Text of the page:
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The Trump presidency: roundtable talk at U of T's Munk School of Global Affairs

Outgoing U.S. President Barack Obama and incoming President Donald Trump speak during the inauguration ceremony (photo by Drew Angerer via Getty)

What can we expect from Donald Trump as the 45th president of the United States?

This week, five experts based in Paris and Toronto shared their thoughts on the U.S. election results and talked about what’s to come under a Trump presidency during a roundtable discussion organized by the Centre for the Study of the United States (CSUS), located at the University of Toronto's Munk School of Global Affairs, and France's Sciences Po.

For Ronald Pruessen, a professor of history at U of T, the outcome of the 2016 election showed how “dysfunctional” the U.S. political system has become. From his perspective, the real question is whether such a system will be able to restrain the president’s actions, given the Republicans’ complete control over all three branches of government.

Mario Del Pero, professor of international history at Sciences Po, noted that the election results were proof of the disturbing degradation of political discourses and the lack of faith among American voters.

“Trump is the product of a growing disenchantment with discredited politics,” he said.

Clifford Orwin, professor of political science, classics and Jewish studies at U of T, agreed.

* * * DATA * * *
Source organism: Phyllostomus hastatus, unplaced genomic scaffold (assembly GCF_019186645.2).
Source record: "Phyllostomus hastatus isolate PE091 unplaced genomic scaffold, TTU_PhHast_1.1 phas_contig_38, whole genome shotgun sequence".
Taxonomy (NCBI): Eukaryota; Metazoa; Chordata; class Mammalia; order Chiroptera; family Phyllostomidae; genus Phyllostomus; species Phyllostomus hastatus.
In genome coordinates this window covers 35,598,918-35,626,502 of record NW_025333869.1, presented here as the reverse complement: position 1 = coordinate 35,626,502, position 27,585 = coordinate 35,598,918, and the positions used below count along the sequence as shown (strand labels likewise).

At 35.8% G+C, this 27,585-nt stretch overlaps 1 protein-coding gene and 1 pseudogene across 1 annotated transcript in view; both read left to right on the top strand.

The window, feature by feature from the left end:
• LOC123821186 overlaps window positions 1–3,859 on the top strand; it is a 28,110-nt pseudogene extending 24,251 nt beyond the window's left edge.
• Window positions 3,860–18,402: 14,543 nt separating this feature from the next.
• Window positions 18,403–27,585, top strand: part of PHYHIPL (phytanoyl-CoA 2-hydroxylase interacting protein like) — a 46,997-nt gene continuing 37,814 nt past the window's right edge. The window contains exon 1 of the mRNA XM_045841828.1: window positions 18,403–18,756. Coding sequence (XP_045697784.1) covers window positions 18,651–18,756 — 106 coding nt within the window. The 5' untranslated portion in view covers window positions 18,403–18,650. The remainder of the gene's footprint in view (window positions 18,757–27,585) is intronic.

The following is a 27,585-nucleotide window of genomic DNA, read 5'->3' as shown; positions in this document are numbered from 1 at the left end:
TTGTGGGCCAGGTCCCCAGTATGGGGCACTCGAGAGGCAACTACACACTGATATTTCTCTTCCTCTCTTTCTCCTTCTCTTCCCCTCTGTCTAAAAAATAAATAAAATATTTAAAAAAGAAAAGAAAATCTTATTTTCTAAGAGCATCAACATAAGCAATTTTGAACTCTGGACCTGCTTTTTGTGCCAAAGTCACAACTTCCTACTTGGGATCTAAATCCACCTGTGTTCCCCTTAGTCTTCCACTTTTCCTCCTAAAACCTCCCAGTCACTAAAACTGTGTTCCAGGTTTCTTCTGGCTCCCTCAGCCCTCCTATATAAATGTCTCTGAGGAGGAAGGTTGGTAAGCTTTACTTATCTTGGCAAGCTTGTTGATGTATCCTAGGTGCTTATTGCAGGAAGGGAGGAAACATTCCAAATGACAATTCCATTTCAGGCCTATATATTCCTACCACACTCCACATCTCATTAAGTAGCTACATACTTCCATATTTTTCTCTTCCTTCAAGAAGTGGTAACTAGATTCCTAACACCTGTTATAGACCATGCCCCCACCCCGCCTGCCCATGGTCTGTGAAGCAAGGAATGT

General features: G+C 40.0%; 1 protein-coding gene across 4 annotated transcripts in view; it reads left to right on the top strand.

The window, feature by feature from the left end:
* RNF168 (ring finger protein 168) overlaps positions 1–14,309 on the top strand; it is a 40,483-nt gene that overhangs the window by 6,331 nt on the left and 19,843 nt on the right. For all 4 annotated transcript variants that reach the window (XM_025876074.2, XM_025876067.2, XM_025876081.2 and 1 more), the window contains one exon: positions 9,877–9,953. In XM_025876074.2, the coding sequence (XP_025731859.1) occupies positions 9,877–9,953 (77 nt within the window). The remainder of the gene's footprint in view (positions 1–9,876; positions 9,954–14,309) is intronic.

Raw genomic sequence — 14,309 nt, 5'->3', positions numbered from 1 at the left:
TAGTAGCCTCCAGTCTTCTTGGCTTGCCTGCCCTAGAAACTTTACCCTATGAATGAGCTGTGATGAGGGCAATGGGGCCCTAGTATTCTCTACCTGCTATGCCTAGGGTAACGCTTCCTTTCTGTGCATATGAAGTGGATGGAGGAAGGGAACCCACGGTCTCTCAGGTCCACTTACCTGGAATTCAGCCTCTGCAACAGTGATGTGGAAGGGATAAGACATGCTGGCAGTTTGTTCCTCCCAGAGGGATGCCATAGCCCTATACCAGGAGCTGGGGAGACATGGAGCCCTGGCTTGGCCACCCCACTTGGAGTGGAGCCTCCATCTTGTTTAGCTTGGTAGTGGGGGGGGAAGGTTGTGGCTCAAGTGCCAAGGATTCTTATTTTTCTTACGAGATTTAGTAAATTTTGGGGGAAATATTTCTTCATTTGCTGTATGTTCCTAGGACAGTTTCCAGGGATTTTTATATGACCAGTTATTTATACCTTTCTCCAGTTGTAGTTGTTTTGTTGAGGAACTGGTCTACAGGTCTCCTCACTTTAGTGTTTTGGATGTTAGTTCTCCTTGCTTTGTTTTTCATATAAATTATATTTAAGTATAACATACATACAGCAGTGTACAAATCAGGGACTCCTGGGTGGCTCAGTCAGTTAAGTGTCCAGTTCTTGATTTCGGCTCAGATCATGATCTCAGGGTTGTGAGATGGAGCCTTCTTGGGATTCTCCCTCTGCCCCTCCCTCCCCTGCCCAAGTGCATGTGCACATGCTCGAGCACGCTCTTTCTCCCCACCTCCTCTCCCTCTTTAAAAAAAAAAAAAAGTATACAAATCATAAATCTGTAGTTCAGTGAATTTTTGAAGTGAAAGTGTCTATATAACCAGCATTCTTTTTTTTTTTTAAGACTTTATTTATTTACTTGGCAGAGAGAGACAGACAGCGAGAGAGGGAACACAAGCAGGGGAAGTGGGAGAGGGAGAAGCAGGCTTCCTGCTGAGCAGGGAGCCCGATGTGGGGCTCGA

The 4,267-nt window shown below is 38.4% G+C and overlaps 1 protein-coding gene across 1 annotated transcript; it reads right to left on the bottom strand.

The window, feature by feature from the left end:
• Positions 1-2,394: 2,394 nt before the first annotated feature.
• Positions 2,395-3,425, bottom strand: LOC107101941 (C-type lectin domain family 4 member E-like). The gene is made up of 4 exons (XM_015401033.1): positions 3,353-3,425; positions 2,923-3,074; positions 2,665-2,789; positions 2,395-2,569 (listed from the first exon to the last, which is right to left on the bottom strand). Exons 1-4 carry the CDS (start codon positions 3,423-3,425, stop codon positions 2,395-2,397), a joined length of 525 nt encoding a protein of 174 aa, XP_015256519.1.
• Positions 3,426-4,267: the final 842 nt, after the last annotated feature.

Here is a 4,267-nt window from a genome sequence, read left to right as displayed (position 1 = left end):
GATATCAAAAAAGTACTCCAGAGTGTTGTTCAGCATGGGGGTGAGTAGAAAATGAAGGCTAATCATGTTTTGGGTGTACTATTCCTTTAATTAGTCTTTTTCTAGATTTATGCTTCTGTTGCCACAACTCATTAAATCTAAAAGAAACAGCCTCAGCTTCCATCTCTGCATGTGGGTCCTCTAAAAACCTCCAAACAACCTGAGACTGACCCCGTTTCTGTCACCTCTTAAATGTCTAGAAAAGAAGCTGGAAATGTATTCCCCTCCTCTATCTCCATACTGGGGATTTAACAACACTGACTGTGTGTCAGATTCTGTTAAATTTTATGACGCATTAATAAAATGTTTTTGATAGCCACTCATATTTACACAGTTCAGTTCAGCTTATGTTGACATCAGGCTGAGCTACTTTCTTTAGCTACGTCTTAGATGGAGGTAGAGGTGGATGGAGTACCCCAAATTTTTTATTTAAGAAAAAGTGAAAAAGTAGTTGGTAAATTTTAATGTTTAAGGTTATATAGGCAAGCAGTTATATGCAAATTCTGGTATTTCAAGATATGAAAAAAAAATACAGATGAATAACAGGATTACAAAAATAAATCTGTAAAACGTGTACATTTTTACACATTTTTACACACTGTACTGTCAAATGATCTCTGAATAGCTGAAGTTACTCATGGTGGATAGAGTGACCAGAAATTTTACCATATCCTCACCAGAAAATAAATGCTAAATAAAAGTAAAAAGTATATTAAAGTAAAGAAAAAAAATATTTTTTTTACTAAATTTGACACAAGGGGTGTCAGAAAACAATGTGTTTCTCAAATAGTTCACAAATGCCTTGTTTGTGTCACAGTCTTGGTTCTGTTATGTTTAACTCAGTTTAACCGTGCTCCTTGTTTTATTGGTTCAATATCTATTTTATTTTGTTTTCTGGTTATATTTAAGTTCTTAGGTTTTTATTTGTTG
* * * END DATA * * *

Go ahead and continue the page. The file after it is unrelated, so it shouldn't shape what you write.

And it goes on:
“This might be precisely the reason why Trump triumphed: he was more attuned to the electorate, and in this sense, he compelled political parties to renew themselves – particularly the Democratic Party after it lost,” Orwin said.

Former Tennessee Congressman Bart Gordon insisted that economic fears stemming from the recession led to voter confidence in Trump.

“The fact that 1 per cent still has the money, and banks have been saved despite their own failures created the impression that the system is rigged and that there is an urgent need for change,” Gordon said.

Trump embodied change for many American voters, Pruessen said.

“Coping with the feeling that you’ve lost something, that you’re getting weaker and you need to change, is something that’s hard to swallow for American voters,” he added. 

But how will Trump's campaign translate into policy?

He might be able to deliver with regards to infrastructure, suggested James Kent Syler, assistant professor of political science at Middle Tennessee State University.

“Trump has credibility when it comes to building things, ” Syler said. “It remains to be seen whether he will be able to provide massive investments in infrastructure as he promised, all the while cutting taxes.”

On the foreign policy front, there are many challenges awaiting Trump.

Del Pero thinks the biggest challenge for the Trump administration will be how to deal with China.

“The relationship between the United States and China is intense, contradictory and immensely fragile,” Del Pero said. “There are multiple forms of interdependence today. It’s not a zero-sum game.”

Will Trump make good on his more unorthodox campaign promises? Citing a recent article in The Atlantic, Gordon urged the audience to understand Trump at a symbolic level not literally.

“When Trump promises to bomb the hell out of ISIS or to build a wall and make Mexico pay for it, we shouldn’t necessarily take his rhetoric at face value,” Gordon said.